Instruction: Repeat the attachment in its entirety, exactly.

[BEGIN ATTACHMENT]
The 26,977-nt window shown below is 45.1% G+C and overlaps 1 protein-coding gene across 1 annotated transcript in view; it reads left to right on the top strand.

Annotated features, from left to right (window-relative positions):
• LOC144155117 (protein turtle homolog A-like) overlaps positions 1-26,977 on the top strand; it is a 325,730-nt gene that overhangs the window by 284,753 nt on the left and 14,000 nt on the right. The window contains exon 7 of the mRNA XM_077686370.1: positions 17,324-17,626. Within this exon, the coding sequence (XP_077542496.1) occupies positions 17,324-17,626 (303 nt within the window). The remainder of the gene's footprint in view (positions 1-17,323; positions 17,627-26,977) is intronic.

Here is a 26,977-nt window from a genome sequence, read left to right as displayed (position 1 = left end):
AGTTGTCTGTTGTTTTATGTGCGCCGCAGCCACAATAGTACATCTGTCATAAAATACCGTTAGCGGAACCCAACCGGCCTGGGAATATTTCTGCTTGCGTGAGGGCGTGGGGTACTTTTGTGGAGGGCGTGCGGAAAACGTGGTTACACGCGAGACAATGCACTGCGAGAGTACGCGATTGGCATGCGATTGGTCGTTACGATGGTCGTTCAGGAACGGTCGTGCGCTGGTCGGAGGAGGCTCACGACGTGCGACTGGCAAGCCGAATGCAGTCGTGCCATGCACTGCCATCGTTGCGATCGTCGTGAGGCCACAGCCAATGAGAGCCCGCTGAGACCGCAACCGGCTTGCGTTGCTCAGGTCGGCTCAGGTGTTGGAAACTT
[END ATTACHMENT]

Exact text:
The 26,977-nt window shown below is 45.1% G+C and overlaps 1 protein-coding gene across 1 annotated transcript in view; it reads left to right on the top strand.

Annotated features, from left to right (window-relative positions):
• LOC144155117 (protein turtle homolog A-like) overlaps positions 1-26,977 on the top strand; it is a 325,730-nt gene that overhangs the window by 284,753 nt on the left and 14,000 nt on the right. The window contains exon 7 of the mRNA XM_077686370.1: positions 17,324-17,626. Within this exon, the coding sequence (XP_077542496.1) occupies positions 17,324-17,626 (303 nt within the window). The remainder of the gene's footprint in view (positions 1-17,323; positions 17,627-26,977) is intronic.

Here is a 26,977-nt window from a genome sequence, read left to right as displayed (position 1 = left end):
AGTTGTCTGTTGTTTTATGTGCGCCGCAGCCACAATAGTACATCTGTCATAAAATACCGTTAGCGGAACCCAACCGGCCTGGGAATATTTCTGCTTGCGTGAGGGCGTGGGGTACTTTTGTGGAGGGCGTGCGGAAAACGTGGTTACACGCGAGACAATGCACTGCGAGAGTACGCGATTGGCATGCGATTGGTCGTTACGATGGTCGTTCAGGAACGGTCGTGCGCTGGTCGGAGGAGGCTCACGACGTGCGACTGGCAAGCCGAATGCAGTCGTGCCATGCACTGCCATCGTTGCGATCGTCGTGAGGCCACAGCCAATGAGAGCCCGCTGAGACCGCAACCGGCTTGCGTTGCTCAGGTCGGCTCAGGTGTTGGAAACTT